There are loads of different transfer tools available to us as stitchers, including blue water-erasable transfer pens you might use on lighter colors of fabrics, washable transfer paper you might use for more intricate designs, and even simple pencils (which you can see me demonstrate in my post about the window method for transferring hand embroidery designs to fabric). There is no "perfect" tool or method for transferring an embroidery pattern or design to fabric; rather, stitchers develop situational preferences with experience and time.
In today's post, I'll be focusing on one of my very favorite tools for transferring hand embroidery designs to darker fabrics: white water-erasable fabric pens. This short post includes information on where to find them, how to use them, and how to remove their marks once you've finished stitching. I hope it's helpful!
Where to find white water-erasable transfer pens for hand embroidery
You'll find white water-erasable transfer pens, developed specifically for use on fabric, online and in most craft stores. If you're in a physical craft store, you'll typically find them near the embroidery supplies (though you may also find them in the sewing notions and/or quilting sections).
Several of my kits include these white pens, which I typically get from Kearing, but you'll find very similar pens from other companies and brands as well (including Dritz and Clover). I haven't found a huge difference between brands in terms of their pens' quality, ease of use, or ease of removal; that's why I suggest going with whichever brand you have easiest access to given your specific situation.
How to use white water-erasable transfer pens for hand embroidery
Test your fabric
Before committing to this transfer tool, test your pen on a scrap piece of the fabric you'll be using for your project -- you'll want to be sure that it can be easily removed once you've finished stitching. This also gives you a chance to be sure that you can see the marks that you draw. In the photos below, I'm using a white pen to draw a design directly onto a blue linen fabric, but other fabrics may be a bit too light for your marks to show. If your fabric is too light for a white pen, you might consider using a blue water-erasable pen or washable transfer paper instead.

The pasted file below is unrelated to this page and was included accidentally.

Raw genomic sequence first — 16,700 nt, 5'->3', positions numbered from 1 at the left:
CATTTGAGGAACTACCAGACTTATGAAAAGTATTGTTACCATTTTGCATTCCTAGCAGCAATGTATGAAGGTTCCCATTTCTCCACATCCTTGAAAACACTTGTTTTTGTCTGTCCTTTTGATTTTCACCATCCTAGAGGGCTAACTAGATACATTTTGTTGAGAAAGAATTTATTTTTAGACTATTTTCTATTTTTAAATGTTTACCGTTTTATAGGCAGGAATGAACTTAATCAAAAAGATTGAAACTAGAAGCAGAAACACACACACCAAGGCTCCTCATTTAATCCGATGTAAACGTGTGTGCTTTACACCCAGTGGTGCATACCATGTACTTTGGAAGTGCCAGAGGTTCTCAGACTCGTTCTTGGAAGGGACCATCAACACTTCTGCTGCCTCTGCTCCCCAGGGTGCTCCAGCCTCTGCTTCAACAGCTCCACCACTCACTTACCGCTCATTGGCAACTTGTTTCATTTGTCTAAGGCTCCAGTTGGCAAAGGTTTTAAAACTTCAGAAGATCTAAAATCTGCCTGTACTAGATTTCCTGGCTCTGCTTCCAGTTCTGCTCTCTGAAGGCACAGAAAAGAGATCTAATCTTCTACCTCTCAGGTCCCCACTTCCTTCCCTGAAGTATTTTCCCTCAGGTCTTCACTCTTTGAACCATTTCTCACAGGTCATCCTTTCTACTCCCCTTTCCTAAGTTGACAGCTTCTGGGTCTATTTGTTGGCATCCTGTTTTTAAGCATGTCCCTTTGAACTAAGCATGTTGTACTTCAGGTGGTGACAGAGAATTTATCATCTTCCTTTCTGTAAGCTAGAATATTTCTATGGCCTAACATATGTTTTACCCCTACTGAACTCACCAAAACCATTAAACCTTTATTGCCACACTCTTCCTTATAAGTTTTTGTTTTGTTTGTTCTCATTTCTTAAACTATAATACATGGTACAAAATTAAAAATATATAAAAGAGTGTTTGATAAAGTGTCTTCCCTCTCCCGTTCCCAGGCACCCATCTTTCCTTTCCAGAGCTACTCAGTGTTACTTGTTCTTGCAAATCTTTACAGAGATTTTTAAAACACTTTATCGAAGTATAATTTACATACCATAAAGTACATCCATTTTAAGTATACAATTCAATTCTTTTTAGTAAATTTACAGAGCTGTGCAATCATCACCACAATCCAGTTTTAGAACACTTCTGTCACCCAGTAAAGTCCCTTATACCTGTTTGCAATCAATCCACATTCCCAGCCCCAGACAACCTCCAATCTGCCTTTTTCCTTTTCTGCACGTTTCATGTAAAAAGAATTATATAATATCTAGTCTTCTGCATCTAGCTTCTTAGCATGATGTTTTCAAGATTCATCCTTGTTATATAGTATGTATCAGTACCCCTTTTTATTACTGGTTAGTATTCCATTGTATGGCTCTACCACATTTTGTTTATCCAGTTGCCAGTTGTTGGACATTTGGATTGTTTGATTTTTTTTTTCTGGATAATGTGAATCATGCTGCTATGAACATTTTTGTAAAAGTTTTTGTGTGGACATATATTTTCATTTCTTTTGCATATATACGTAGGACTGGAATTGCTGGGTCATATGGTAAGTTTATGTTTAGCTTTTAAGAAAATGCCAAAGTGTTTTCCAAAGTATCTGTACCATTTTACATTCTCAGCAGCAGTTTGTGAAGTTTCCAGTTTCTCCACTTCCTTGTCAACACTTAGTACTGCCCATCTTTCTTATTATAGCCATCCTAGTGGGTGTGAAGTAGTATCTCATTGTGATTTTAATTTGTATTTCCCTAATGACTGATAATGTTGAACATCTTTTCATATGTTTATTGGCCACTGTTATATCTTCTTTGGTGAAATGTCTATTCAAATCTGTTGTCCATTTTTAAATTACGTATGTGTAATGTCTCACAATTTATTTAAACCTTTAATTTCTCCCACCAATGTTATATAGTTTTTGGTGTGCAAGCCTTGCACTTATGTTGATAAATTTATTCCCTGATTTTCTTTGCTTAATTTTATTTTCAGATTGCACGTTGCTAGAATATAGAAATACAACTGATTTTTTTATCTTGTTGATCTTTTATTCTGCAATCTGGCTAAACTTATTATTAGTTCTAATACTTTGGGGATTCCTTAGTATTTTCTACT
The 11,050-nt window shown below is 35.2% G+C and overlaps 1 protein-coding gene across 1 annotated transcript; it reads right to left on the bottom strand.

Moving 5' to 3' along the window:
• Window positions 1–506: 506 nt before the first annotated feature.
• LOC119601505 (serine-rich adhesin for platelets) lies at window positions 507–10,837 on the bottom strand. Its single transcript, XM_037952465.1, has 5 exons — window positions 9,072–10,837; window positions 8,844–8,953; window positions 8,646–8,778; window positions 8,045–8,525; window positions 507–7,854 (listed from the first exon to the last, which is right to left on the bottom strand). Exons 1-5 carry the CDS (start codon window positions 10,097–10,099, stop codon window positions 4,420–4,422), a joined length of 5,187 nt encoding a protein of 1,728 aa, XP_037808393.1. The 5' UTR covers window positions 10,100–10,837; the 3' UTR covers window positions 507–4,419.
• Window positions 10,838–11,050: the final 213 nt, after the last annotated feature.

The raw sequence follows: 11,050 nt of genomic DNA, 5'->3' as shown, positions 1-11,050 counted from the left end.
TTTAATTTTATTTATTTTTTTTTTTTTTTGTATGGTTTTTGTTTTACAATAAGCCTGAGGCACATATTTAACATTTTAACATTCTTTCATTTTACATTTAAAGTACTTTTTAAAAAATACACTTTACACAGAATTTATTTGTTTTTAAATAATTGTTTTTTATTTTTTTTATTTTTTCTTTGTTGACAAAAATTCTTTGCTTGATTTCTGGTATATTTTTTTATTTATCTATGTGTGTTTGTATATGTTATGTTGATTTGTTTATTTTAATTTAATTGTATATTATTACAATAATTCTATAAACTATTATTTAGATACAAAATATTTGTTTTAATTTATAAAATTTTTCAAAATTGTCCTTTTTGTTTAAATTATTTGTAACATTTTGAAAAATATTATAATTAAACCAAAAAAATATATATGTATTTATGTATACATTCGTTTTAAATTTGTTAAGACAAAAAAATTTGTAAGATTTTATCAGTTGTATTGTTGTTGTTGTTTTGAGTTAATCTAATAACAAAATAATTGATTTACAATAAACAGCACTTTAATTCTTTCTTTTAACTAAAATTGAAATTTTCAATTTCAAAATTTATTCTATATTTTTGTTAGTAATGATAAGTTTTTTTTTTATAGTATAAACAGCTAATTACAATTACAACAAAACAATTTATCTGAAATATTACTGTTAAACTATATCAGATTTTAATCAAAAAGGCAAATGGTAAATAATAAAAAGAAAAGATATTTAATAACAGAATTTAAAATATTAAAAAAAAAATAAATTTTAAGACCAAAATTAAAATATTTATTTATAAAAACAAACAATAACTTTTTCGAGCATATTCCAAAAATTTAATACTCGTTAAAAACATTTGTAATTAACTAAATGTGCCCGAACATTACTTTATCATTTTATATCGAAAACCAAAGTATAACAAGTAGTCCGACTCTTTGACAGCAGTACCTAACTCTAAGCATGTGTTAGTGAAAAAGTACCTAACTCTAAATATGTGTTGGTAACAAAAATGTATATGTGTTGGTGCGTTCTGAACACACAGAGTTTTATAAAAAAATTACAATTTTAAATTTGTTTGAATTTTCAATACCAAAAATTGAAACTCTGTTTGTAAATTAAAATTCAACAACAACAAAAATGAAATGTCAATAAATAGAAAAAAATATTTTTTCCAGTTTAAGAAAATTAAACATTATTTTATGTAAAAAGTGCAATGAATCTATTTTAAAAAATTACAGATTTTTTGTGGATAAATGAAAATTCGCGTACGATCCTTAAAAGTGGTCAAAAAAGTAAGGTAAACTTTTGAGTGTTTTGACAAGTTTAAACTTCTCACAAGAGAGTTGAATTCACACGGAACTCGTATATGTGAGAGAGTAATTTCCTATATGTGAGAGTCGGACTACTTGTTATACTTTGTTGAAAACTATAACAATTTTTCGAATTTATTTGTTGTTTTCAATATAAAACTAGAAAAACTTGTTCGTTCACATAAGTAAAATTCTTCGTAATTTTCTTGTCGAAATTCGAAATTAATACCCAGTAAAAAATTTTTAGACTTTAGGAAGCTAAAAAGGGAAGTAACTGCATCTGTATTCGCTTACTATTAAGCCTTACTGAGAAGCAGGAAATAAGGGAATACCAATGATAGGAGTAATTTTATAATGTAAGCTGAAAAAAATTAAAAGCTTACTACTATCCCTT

Draw your design directly onto your fabric
In this next photo, I've drawn a curved line onto my fabric. You can see that the mark is barely visible at this point; these marks will become more visible as the ink dries.
As you can see in the photo below, the line became much more visible as the ink dried onto the fabric.
Given this lag time between drawing your marks and seeing your marks, you'll want to be sure you're moving fairly slowly as you draw or transfer your design.
Stitch on top of your marks
Now that your design is drawn or transferred, simply stitch over your marks by following the provided guide (if you're working from a pattern) or your own personal preferences and intuition (if you're working on an original piece).
How to remove the marks from a white water-erasable transfer pen for hand embroidery
These are water-erasable pens, which means you can remove their marks using plain water. When removing marks from my projects, I typically keep my fabric inside of my hoop -- this works just fine so long as you don't leave your hoop submerged in water so long that the hardware rusts or the hoop itself warps. For more stubborn marks, I might let my project soak in a bowl of water for about 15 minutes, but be sure to set yourself a timer if you do this so you don't accidentally let it sit for too long!
In some cases, soaking or running your hoop under water isn't enough to remove the marks from these particular pens. In the photo below, I'm using a cotton swab to gently agitate the fabric, which allowed me to more fully remove the mark. In some cases, I'll also add just a tiny drop of detergent to the cotton swab to further aid in removing any stray marks from a hoop.
Once you've removed your marks with water, use a towel to gently soak up any excess water and place your project in an area where it'll have a chance to be exposed to air. On sunny days, I'll sometimes leave my hoop outside to dry in the sun; on not-so-sunny days, or days where I'm feeling a bit impatient, I'll hang my hoop directly in front of a fan (that sure does speed up the drying process!).
Thank you for being here, and I can't wait to see what you make!
I hope this was useful, and I can't wait to see what you make - whether you create something from one of my kits or patterns, or from a design of your very own! If you'd like to share your work with me, you can always tag me on your social media accounts (@hopebroidery on Instagram and Twitter, @hope.broidery on TikTok). If you don't have public social accounts, but still want to share, consider emailing me a few pictures (firstname.lastname@example.org), I would love the chance to tell you how much I love your work!